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So I'm thinking about applying for a entry level position in the software industry but my limited experience working and all my notable experience in college is with game technologies. Sure, the languages transfer over well but most of the technologies I have experience with are all related to graphics programming, engines of various types, and such, and do not transfer over at all.

I feel like it would be inappropriate to just take my game programming resume and basically replace the word game with software for the reasons mentioned but on the other hand if I take them out I will only have languages and some technologies that I have some small passing experience with- which will obviously not reflect well on me.

Should I leave them out or put them in, and if so how can I spin them to be appropriate?

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closed as off-topic by MichaelT, Dan Pichelman, Corbin March, Robert Harvey, Kilian Foth Sep 2 '13 at 8:50

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2 Answers

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Spin your skills the best way you can without lying. That's how this game is played.

If you are so interested in games, I presume you are applying to game companies? If you are a whiz with the graphics, what about video card manufacturers? 3D Modeling software? If you are into the game engine, what about financial modeling? Serious game programming puts a lot of 9-5 suit-and-tie drudgery programming to shame. I'd look for places where your interests and skills will be best appreciated.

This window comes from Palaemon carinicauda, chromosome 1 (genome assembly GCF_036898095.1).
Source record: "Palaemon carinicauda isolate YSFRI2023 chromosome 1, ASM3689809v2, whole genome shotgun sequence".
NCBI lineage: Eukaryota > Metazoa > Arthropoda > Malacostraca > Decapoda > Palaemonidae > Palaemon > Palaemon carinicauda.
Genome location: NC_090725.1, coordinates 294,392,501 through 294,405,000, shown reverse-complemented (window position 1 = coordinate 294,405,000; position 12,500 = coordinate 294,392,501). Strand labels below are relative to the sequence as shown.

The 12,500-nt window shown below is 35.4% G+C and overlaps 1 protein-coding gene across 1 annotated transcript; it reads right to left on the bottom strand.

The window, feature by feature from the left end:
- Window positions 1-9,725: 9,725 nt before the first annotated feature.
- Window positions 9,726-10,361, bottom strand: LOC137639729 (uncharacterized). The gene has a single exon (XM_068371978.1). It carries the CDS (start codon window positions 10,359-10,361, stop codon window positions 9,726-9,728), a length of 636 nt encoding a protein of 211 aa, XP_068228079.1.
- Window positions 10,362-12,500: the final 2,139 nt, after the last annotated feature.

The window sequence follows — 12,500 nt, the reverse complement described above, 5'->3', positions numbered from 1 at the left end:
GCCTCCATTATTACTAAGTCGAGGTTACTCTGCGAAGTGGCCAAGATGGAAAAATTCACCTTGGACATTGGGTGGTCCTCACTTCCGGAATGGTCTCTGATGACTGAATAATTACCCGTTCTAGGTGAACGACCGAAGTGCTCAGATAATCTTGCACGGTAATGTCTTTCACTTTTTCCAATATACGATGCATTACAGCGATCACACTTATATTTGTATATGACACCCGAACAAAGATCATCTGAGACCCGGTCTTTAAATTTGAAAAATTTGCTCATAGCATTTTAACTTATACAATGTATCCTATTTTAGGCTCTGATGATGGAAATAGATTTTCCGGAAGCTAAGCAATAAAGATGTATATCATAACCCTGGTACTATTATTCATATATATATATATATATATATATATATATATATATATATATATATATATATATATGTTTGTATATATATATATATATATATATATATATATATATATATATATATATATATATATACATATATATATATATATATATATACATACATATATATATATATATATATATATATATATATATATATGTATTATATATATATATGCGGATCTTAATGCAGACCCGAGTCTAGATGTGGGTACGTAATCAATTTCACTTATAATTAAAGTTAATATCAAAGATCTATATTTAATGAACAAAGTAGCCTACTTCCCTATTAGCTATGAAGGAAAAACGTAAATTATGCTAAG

If you do list games on your resume (and it will probably come out in the interview anyway) you need to convince an employer that you will do your work and not play games. Just be careful how you handle that in the interview.

One other thing that has worked for me is I always go on interviews with recruiters. Many won't get you a job, but they will all give you feedback if you ask, about how you present yourself in person and on your resume. Listen to the feedback and change accordingly. Presenting yourself well is a game that less qualified people than you are playing, so you might as well play to win.

There are a lot of career references about how to make a resume when changing careers. It's like your old career is game programming. Go to the library and check out 3 different books on resumes.

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Your development experience counts and it would be better to present that on your resume. Thus, stating your goal and achievements on any project or term paper shows your accomplishments, which is a plus to have.

Regarding the switch to the software development from gaming, it is very feasible and i don't see any reasons, why not ?

The trends of software development are changing pretty fast, and showing interest and passion to learn and improve is something that you may want to show. Thus, having good understanding of SDLC and at least having hands-on experience with one OO programming language would be necessary and enough to land a job.

Also start creating your own little projects, creating new things everyday would help you gain confidence and hand-on practice with programming language/frameworks that you use.

In addition, look and learn from open-source projects which are hosted free for curious programmers. They would really help you understand on how to use best practices while doing your coding and how decide on design. In addition, try to get involved in open-source project development, it will boost your self-learning and improvement dramatically.

Even-though you are a beginner programmer, you may get up-to speed on what skills are in demand for programmers. I would recommend to attend local community events to help with that. You may find some of these groups in communitymegaphone.com.

Talk with local buddy programmers, they are mostly good people who would not mind to help a college.

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